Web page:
UPEI to host Pan-Canadian Conference on Universal Design for Learning, May 31–June 2

Open to K-12 and post-secondary educators with an interest in designing course content to capture diverse learners
Wednesday, April 12, 2017
Christina Bosch will deliver the conference's keynote

UPEI is proud to host the second Pan-Canadian Conference on Universal Design for Learning (UDL), May 31 to June 2. UDL is an educational framework based on research in the learning sciences that guides the development of flexible learning environments that can accommodate individual learning differences.

The first conference on UDL was hosted two years ago at McGill University. Interest and momentum for UDL has steadily grown across Canada in both the K-12 and post-secondary sectors, and the time has come for UDL practitioners and advocates to come together again to exchange ideas, showcase practices, and examine the potential for future development.

The conference hopes to encourage an interdisciplinary dialogue and to offer participants a multi-faceted overview of current Canadian initiatives. To this end, the conference will offer a stream for student services and student affairs professionals, another specifically for instructional designers, and one showcasing the learner voice. The conference organizers hope to attract UDL practitioners from overseas in order to allow for an emerging international dialogue on UDL implementation and research. The theme of the conference also seeks to create a bridge between the UDL discourse and the User Experience (UX) literature, and welcomes participants from the community at large.

The keynote speaker is Christina Bosch, a PhD candidate in special education at the University of Massachusetts, Amherst. Bosch employs user experience design (UEX) methods to investigate instruction and learning in the area of juvenile corrections and to co-design inquiry-based UDL curricula to meet the unique learning needs of incarcerated youth. Bosch is an instructional designer on the National Science Foundation (NSF) Project RAISE (Reclaiming Access and Inquiry in Science Education) and a HASTAC (Humanities, Art, Science, and Technology Alliance and Collaboratory) fellow. She is also a NSF CADRE (Community for Advancing Discovery Research in Education) fellow. She holds an MA in Special Education: Learning Disabilities from American University, and an MEd in Mind, Brain and Education from Harvard University. Prior to her doctoral studies, she worked as an instructional designer at CAST, an education coordinator at the non-profit Artists for Humanity, and a special education teacher for middle grades.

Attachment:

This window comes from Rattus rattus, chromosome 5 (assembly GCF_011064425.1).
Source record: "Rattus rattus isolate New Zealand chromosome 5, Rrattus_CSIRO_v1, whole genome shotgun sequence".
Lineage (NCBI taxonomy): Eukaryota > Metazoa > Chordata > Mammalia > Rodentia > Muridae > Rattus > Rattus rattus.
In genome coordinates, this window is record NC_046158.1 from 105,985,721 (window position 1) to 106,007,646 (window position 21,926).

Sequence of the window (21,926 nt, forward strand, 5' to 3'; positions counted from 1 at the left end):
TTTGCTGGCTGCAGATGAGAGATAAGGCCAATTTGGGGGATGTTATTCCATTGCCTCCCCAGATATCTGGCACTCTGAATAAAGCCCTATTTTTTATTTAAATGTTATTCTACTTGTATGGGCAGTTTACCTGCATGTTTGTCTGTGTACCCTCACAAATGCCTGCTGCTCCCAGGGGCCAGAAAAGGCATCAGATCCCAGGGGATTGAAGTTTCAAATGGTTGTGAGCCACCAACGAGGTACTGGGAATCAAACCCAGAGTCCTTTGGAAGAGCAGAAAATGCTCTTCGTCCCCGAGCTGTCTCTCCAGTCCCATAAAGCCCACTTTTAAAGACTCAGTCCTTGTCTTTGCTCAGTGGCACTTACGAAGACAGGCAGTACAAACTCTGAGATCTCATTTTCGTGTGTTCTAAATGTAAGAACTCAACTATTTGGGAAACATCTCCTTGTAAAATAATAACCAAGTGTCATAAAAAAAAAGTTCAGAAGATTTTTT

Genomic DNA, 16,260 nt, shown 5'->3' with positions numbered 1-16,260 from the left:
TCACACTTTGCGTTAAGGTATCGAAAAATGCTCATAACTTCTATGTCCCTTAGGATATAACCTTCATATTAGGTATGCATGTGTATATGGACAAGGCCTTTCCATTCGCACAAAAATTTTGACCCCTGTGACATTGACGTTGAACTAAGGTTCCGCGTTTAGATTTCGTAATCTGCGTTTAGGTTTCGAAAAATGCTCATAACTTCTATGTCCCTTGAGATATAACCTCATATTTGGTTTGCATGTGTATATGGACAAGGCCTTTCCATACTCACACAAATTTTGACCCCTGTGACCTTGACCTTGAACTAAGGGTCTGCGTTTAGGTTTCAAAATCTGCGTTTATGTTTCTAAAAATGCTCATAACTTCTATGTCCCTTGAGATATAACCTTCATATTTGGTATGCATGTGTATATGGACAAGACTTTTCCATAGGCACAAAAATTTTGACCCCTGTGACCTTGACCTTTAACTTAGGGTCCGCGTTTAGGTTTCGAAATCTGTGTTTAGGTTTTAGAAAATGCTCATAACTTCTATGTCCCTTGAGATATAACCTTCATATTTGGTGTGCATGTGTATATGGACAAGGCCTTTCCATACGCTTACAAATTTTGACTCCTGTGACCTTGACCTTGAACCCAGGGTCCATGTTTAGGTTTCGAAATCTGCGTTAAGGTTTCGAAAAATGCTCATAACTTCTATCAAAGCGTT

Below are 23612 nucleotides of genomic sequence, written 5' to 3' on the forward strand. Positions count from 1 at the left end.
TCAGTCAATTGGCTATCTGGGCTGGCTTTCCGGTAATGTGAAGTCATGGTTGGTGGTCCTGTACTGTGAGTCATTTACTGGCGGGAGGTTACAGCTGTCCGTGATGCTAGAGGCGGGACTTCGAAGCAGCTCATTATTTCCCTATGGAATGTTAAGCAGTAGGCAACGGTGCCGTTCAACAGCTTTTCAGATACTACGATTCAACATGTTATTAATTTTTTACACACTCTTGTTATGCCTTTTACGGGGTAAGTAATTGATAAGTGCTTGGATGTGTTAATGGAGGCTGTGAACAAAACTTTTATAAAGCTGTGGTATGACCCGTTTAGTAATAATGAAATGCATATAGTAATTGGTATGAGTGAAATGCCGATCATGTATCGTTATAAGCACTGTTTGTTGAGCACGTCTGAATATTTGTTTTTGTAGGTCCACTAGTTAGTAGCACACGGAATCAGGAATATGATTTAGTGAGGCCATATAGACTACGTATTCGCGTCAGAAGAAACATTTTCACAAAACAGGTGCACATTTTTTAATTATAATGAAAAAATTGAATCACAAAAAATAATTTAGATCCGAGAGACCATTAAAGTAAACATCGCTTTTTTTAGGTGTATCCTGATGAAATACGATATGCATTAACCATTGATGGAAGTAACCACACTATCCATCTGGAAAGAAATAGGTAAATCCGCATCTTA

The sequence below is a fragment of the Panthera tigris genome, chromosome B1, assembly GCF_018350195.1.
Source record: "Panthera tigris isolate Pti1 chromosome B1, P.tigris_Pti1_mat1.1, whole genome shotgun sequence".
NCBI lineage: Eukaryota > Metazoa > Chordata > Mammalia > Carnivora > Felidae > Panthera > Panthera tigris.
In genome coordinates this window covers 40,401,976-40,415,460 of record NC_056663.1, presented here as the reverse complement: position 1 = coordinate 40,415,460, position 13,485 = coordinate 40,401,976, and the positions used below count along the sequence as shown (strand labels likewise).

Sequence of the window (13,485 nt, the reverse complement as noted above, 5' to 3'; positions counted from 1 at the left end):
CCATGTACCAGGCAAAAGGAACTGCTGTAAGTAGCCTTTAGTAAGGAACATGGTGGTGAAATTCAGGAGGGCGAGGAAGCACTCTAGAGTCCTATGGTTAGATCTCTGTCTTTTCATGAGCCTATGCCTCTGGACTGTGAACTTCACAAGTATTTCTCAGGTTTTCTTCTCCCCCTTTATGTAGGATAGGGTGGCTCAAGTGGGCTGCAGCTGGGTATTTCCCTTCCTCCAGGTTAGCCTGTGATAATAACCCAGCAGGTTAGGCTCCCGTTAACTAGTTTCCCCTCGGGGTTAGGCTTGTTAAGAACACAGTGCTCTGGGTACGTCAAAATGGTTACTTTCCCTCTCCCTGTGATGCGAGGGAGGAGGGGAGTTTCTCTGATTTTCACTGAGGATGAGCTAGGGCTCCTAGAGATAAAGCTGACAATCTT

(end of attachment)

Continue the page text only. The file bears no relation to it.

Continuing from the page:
For early bird registration or for more information, please visit www.udlconference.ca or contact udlpei17@gmail.com.

The University of Prince Edward Island prides itself on people, excellence, and impact and is committed to assisting students reach their full potential in both the classroom and community. With roots stemming from two founding institutions—Prince of Wales College and Saint Dunstan’s University—UPEI has a reputation for academic excellence, research innovation, and creating positive impacts locally, nationally, and internationally. UPEI is the only degree granting institution in the province and is proud to be a key contributor to the growth and prosperity of Prince Edward Island.

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